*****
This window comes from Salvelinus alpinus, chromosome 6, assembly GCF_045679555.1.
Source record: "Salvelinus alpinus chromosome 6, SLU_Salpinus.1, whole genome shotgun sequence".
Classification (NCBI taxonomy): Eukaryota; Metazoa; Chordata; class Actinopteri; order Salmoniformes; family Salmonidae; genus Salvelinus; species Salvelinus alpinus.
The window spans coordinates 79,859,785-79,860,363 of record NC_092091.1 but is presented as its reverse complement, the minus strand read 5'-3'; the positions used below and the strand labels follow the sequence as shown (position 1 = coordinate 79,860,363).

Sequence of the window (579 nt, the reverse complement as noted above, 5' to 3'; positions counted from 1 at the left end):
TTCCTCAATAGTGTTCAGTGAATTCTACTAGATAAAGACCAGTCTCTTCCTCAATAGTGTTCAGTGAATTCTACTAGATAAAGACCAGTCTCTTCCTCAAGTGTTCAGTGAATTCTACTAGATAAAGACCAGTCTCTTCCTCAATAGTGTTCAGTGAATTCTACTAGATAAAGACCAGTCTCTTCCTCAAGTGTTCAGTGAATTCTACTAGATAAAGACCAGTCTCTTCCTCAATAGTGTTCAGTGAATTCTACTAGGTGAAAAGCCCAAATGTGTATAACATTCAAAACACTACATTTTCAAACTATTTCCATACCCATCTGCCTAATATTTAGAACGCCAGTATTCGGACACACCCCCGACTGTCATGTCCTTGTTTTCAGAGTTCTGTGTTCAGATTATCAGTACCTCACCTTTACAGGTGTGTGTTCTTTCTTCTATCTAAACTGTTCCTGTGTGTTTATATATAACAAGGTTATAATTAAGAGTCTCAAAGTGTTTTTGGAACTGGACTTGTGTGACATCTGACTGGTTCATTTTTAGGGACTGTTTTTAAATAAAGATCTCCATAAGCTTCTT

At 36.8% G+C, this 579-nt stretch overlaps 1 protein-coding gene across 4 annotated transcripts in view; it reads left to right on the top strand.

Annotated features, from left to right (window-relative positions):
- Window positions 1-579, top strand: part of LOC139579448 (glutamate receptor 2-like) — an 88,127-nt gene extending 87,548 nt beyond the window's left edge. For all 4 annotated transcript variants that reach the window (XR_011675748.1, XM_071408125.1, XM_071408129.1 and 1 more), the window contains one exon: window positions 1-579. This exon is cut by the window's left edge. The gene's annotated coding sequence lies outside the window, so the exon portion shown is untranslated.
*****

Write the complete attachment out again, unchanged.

This window comes from Salvelinus alpinus, chromosome 6, assembly GCF_045679555.1.
Source record: "Salvelinus alpinus chromosome 6, SLU_Salpinus.1, whole genome shotgun sequence".
Classification (NCBI taxonomy): Eukaryota; Metazoa; Chordata; class Actinopteri; order Salmoniformes; family Salmonidae; genus Salvelinus; species Salvelinus alpinus.
The window spans coordinates 79,859,785-79,860,363 of record NC_092091.1 but is presented as its reverse complement, the minus strand read 5'-3'; the positions used below and the strand labels follow the sequence as shown (position 1 = coordinate 79,860,363).

Sequence of the window (579 nt, the reverse complement as noted above, 5' to 3'; positions counted from 1 at the left end):
TTCCTCAATAGTGTTCAGTGAATTCTACTAGATAAAGACCAGTCTCTTCCTCAATAGTGTTCAGTGAATTCTACTAGATAAAGACCAGTCTCTTCCTCAAGTGTTCAGTGAATTCTACTAGATAAAGACCAGTCTCTTCCTCAATAGTGTTCAGTGAATTCTACTAGATAAAGACCAGTCTCTTCCTCAAGTGTTCAGTGAATTCTACTAGATAAAGACCAGTCTCTTCCTCAATAGTGTTCAGTGAATTCTACTAGGTGAAAAGCCCAAATGTGTATAACATTCAAAACACTACATTTTCAAACTATTTCCATACCCATCTGCCTAATATTTAGAACGCCAGTATTCGGACACACCCCCGACTGTCATGTCCTTGTTTTCAGAGTTCTGTGTTCAGATTATCAGTACCTCACCTTTACAGGTGTGTGTTCTTTCTTCTATCTAAACTGTTCCTGTGTGTTTATATATAACAAGGTTATAATTAAGAGTCTCAAAGTGTTTTTGGAACTGGACTTGTGTGACATCTGACTGGTTCATTTTTAGGGACTGTTTTTAAATAAAGATCTCCATAAGCTTCTT

At 36.8% G+C, this 579-nt stretch overlaps 1 protein-coding gene across 4 annotated transcripts in view; it reads left to right on the top strand.

Annotated features, from left to right (window-relative positions):
- Window positions 1-579, top strand: part of LOC139579448 (glutamate receptor 2-like) — an 88,127-nt gene extending 87,548 nt beyond the window's left edge. For all 4 annotated transcript variants that reach the window (XR_011675748.1, XM_071408125.1, XM_071408129.1 and 1 more), the window contains one exon: window positions 1-579. This exon is cut by the window's left edge. The gene's annotated coding sequence lies outside the window, so the exon portion shown is untranslated.